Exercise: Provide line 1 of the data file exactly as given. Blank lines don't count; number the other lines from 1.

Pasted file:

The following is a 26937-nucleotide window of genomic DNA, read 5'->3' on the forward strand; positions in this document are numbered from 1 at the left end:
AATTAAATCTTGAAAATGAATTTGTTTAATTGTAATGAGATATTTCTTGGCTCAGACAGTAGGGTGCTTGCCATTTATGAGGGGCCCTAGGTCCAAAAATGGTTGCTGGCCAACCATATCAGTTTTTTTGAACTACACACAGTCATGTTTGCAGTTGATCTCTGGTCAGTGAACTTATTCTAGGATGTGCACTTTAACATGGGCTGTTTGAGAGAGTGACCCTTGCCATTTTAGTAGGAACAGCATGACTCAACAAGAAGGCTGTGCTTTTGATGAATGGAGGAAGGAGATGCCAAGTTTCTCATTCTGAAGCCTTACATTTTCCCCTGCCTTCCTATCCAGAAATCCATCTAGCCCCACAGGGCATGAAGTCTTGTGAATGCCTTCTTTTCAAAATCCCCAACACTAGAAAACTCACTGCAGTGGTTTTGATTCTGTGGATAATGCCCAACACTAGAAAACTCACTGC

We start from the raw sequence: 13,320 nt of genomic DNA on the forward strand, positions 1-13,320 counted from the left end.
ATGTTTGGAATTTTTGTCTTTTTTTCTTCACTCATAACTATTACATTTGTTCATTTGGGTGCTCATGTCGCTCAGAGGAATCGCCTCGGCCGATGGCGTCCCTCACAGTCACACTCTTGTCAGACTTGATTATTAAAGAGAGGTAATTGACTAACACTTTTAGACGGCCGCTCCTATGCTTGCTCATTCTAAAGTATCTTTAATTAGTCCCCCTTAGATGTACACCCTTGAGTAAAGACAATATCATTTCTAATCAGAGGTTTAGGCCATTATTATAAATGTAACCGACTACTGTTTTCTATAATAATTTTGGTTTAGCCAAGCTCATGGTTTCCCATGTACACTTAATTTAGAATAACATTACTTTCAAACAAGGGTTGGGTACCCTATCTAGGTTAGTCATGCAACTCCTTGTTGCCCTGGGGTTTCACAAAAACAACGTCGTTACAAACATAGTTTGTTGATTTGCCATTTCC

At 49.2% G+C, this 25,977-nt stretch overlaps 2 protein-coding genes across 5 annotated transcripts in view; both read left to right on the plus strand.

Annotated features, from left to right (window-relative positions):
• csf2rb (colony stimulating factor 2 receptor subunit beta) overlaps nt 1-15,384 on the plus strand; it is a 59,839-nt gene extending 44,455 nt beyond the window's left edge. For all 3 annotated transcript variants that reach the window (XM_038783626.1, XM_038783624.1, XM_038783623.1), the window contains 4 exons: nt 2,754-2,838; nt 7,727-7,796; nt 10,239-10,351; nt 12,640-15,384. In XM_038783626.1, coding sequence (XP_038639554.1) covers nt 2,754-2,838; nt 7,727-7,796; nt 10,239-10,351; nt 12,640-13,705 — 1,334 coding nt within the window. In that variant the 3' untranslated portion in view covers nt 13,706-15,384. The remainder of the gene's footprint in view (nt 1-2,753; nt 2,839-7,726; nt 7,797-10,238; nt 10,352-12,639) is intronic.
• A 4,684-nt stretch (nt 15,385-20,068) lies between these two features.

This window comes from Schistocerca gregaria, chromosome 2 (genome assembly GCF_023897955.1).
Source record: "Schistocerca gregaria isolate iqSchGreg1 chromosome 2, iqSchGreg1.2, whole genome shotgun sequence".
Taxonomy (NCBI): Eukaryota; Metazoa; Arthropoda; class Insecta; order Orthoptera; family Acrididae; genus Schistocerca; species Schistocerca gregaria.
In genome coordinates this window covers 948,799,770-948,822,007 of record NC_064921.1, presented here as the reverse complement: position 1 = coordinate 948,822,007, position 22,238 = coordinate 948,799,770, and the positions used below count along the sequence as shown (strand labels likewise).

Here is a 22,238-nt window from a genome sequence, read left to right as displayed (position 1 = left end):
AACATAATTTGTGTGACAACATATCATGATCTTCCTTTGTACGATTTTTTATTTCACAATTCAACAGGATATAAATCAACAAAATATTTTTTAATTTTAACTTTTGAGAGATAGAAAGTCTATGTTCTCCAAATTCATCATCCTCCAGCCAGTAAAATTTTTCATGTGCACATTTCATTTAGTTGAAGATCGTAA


The following is a 26937-nucleotide window of genomic DNA, read 5'->3' on the forward strand; positions in this document are numbered from 1 at the left end: